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Title: Biofiltration of air contaminated by styrene: Effect of nitrogen supply, gas flow rate, and inlet concentration

Abstract

The biofiltration process is a promising technology for the treatment of dilute styrene emissions in air. The efficiency of this process is however strongly dependent upon various operational parameters such as the filter bed characteristics, nutrient supplies, input contaminant concentrations, and gas flow rates. The biofiltration of air containing styrene vapors was therefore investigated, employing a novel biomass filter material, in two identical but separate laboratory scale biofiltration units (units 1 and 2), both biofilters being initially inoculated with a microbial consortium. Each biofilter was irrigated with a nutrient solution supplying nitrogen in one of two forms; i.e., mainly as ammonia for unit 1 and exclusively as nitrate for unit 2. The experimental results have revealed that greater styrene elimination rates are achieved in the biofilter supplied with ammonia as the major nitrogen source in comparison to the lesser elimination performance obtained with the nitrate provided biofilter. However, in achieving the high styrene removal rates in the ammonia supplied biofilter, the excess of biomass accumulates on the filtering pellets and causes progressive clogging of the filter media. Furthermore, the effectiveness of nitrate supply as the sole nitrogen nutrient form, on reducing or controlling the biomass accumulation in the filter mediamore » in comparison to ammonia, could not be satisfactorily demonstrated because the two biofilters operated with very different styrene elimination capacities. The monitoring of the carbon dioxide concentration profile through both biofilters revealed that the ratio of carbon dioxide produced to the styrene removed was approximately 3/1, which confirms the complete biodegradation of removed styrene, given that some of the organic carbon consumed is also used for the microbial growth. The effects of the most important design parameters, namely styrene input concentrations and gas flow rates, were investigated for each nutrient solution.« less

Authors:
; ;
Publication Date:
Research Org.:
Univ. de Sherbrooke, Quebec (CA)
OSTI Identifier:
20080518
Resource Type:
Journal Article
Journal Name:
Environmental Science and Technology
Additional Journal Information:
Journal Volume: 34; Journal Issue: 9; Other Information: PBD: 1 May 2000; Journal ID: ISSN 0013-936X
Country of Publication:
United States
Language:
English
Subject:
32 ENERGY CONSERVATION, CONSUMPTION, AND UTILIZATION; INDUSTRIAL WASTES; WASTE PROCESSING; BIODEGRADATION; STYRENE; AIR POLLUTION ABATEMENT; NITRATES; CARBON DIOXIDE; GAS FLOW

Citation Formats

Jorio, H., Bibeau, L., and Heitz, M. Biofiltration of air contaminated by styrene: Effect of nitrogen supply, gas flow rate, and inlet concentration. United States: N. p., 2000. Web. doi:10.1021/es990911c.
Jorio, H., Bibeau, L., & Heitz, M. Biofiltration of air contaminated by styrene: Effect of nitrogen supply, gas flow rate, and inlet concentration. United States. doi:10.1021/es990911c.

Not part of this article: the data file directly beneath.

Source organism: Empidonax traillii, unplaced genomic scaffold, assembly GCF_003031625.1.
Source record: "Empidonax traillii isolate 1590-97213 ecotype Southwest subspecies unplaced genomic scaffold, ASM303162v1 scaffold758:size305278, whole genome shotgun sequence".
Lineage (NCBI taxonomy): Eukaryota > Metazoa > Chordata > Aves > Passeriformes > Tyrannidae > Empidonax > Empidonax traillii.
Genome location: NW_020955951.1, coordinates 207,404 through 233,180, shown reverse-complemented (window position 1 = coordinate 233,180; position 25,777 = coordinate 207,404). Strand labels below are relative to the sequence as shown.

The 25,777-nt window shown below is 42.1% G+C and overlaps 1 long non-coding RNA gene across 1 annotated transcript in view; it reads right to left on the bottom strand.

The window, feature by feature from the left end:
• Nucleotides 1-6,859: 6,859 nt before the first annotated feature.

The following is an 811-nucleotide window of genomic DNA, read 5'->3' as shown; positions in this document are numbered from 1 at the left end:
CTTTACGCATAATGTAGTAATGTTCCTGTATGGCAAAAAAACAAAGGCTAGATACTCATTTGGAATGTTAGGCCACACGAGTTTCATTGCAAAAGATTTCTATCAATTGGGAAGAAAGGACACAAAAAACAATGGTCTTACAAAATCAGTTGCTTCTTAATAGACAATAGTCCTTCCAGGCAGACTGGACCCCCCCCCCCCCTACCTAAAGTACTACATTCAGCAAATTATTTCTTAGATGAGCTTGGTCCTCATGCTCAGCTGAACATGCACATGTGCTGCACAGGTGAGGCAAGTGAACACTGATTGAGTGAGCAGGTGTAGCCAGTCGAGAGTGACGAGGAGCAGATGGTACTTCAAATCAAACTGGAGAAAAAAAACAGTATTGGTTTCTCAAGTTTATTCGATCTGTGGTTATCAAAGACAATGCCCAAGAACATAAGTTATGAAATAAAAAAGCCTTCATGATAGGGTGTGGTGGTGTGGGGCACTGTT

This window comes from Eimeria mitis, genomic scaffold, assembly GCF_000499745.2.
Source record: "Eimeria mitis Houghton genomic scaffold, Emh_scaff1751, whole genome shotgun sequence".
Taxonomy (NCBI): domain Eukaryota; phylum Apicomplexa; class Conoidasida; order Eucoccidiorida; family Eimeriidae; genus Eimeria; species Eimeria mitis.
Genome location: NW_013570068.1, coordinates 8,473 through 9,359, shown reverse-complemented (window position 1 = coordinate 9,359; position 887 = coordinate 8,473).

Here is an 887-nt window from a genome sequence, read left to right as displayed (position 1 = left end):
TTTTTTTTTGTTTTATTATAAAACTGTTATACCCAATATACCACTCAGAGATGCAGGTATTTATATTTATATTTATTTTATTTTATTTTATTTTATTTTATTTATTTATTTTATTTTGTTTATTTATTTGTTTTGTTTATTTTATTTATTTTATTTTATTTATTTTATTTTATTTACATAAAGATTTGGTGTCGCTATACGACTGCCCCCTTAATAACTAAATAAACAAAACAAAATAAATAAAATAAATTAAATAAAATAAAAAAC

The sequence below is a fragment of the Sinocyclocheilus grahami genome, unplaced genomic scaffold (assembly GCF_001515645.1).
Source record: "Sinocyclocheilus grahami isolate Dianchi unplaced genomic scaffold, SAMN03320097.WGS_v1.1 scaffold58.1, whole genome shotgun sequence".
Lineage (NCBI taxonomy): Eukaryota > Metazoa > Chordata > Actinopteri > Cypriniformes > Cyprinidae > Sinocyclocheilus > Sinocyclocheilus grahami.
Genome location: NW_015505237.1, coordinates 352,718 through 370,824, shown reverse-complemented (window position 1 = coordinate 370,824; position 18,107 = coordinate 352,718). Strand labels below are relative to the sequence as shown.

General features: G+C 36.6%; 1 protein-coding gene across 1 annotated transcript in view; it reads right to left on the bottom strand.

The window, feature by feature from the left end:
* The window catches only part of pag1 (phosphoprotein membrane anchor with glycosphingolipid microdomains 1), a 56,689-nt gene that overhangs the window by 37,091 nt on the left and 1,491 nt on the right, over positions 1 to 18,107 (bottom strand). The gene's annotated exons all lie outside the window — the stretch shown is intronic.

Jorio, H., Bibeau, L., and Heitz, M. Mon . "Biofiltration of air contaminated by styrene: Effect of nitrogen supply, gas flow rate, and inlet concentration". United States. doi:10.1021/es990911c.
@article{osti_20080518,
title = {Biofiltration of air contaminated by styrene: Effect of nitrogen supply, gas flow rate, and inlet concentration},
author = {Jorio, H. and Bibeau, L. and Heitz, M.},
abstractNote = {The biofiltration process is a promising technology for the treatment of dilute styrene emissions in air. The efficiency of this process is however strongly dependent upon various operational parameters such as the filter bed characteristics, nutrient supplies, input contaminant concentrations, and gas flow rates. The biofiltration of air containing styrene vapors was therefore investigated, employing a novel biomass filter material, in two identical but separate laboratory scale biofiltration units (units 1 and 2), both biofilters being initially inoculated with a microbial consortium. Each biofilter was irrigated with a nutrient solution supplying nitrogen in one of two forms; i.e., mainly as ammonia for unit 1 and exclusively as nitrate for unit 2. The experimental results have revealed that greater styrene elimination rates are achieved in the biofilter supplied with ammonia as the major nitrogen source in comparison to the lesser elimination performance obtained with the nitrate provided biofilter. However, in achieving the high styrene removal rates in the ammonia supplied biofilter, the excess of biomass accumulates on the filtering pellets and causes progressive clogging of the filter media. Furthermore, the effectiveness of nitrate supply as the sole nitrogen nutrient form, on reducing or controlling the biomass accumulation in the filter media in comparison to ammonia, could not be satisfactorily demonstrated because the two biofilters operated with very different styrene elimination capacities. The monitoring of the carbon dioxide concentration profile through both biofilters revealed that the ratio of carbon dioxide produced to the styrene removed was approximately 3/1, which confirms the complete biodegradation of removed styrene, given that some of the organic carbon consumed is also used for the microbial growth. The effects of the most important design parameters, namely styrene input concentrations and gas flow rates, were investigated for each nutrient solution.},
doi = {10.1021/es990911c},
journal = {Environmental Science and Technology},
issn = {0013-936X},
number = 9,
volume = 34,
place = {United States},
year = {2000},
month = {5}
}